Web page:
Recent findings published in JAMA Oncology found that individual insurance status and residential zip codes were correlated with overall survival among women with early hormone receptor-positive breast cancer.
Additionally, the study found that Black women experienced shorter spans of time free of relapse, as well as overall survival compared with white women.
Hormone receptor-positive breast cancer is characterized by breast cancer cells that contain either estrogen or progesterone proteins, or both. These receptors attach to substances in the blood to help increase tumor growth and metastasis. Endocrine hormone therapy is the standard course of treatment, in addition to surgery, radiation, or chemotherapy.
While a small portion of patients with breast cancer are diagnosed as hormone-receptor positive, previous work has identified racial disparities in overall survival among Black women in the U.S. with hormone-receptor positive breast cancer. The association between social determinants of health on the individual- and neighborhood-levels, however, has not been well-studied in diverse populations of patients with breast cancer.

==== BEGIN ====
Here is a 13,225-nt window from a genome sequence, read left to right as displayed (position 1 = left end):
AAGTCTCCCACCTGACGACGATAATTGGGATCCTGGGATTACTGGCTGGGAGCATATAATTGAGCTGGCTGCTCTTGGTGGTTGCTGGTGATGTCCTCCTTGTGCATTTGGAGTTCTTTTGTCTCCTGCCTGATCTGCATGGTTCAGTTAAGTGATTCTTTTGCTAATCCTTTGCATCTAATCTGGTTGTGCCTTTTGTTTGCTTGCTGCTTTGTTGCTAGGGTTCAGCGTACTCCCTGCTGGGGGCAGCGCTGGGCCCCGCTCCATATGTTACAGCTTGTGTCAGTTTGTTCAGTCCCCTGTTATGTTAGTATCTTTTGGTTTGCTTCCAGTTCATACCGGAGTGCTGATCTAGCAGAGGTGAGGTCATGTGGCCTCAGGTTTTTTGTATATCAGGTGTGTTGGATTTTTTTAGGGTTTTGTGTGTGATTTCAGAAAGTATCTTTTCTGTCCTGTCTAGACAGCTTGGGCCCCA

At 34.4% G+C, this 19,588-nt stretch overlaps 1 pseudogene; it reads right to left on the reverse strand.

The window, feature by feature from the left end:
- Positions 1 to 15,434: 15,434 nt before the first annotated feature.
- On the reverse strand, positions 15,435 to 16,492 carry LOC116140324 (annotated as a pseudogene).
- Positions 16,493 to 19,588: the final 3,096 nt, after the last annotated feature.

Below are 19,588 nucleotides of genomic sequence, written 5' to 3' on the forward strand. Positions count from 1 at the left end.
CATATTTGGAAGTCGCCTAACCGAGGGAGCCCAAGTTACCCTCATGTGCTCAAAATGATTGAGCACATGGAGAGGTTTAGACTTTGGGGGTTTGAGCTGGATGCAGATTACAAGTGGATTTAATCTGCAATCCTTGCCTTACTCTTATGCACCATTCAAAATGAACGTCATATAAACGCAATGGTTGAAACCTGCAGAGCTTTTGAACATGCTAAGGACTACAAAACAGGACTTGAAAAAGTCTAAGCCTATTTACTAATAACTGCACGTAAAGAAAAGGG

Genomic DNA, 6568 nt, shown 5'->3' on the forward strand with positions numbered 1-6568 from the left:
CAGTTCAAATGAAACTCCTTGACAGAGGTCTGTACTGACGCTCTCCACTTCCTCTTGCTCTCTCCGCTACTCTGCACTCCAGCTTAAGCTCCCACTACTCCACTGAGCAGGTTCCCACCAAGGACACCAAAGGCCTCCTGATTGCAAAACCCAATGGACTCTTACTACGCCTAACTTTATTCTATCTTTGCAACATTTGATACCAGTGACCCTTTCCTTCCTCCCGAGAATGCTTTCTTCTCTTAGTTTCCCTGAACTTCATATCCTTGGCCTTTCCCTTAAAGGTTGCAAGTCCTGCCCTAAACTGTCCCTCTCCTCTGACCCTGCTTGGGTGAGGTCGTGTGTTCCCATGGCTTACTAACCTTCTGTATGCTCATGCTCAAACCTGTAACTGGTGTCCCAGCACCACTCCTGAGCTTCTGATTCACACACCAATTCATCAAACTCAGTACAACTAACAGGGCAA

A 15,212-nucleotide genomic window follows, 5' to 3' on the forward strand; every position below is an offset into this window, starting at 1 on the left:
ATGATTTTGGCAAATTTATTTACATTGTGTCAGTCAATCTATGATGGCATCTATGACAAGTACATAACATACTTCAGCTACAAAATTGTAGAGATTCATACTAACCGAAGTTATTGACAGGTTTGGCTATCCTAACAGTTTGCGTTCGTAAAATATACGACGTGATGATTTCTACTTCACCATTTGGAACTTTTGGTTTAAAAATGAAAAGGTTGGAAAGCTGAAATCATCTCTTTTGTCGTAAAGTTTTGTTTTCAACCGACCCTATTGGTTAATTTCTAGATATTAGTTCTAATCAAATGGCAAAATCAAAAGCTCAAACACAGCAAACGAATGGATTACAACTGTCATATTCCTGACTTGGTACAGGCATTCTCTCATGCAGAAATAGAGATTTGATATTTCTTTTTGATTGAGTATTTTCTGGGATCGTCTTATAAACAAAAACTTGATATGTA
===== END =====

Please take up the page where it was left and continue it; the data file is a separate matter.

In the current study, investigators analyzed data from more than 9,700 women with hormone-receptor positive breast cancer who were enrolled in the National Cancer Institute's Trial Assigning Individualized Options for Treatment (TAILORx) breast cancer trial.
The investigators examined race and clinical outcomes, controlling for individual insurance coverage and neighborhood deprivation index, which was measured using individuals' residential zip codes.
Overall, Black women were found to have shorter relapse-free intervals and overall survival compared to white women, even after adjusting for social determinants of health and early discontinuation or non-initiation of endocrine hormone therapy and other clinicopathologic factors.
Additional post-hoc analysis revealed that patients with Medicare or Medicaid insurance had shorter overall survival compared to those with private insurance and patients living in neighborhoods with the highest neighborhood deprivation index score also experienced shorter overall survival, regardless of race.
"These findings indicate that there is a need to develop more nuanced, predictive models to better understand disparities in breast cancer," Yanez said. "Some social determinants of health are modifiable, some are not; and how we address select social determinants of health can be a health policy matter."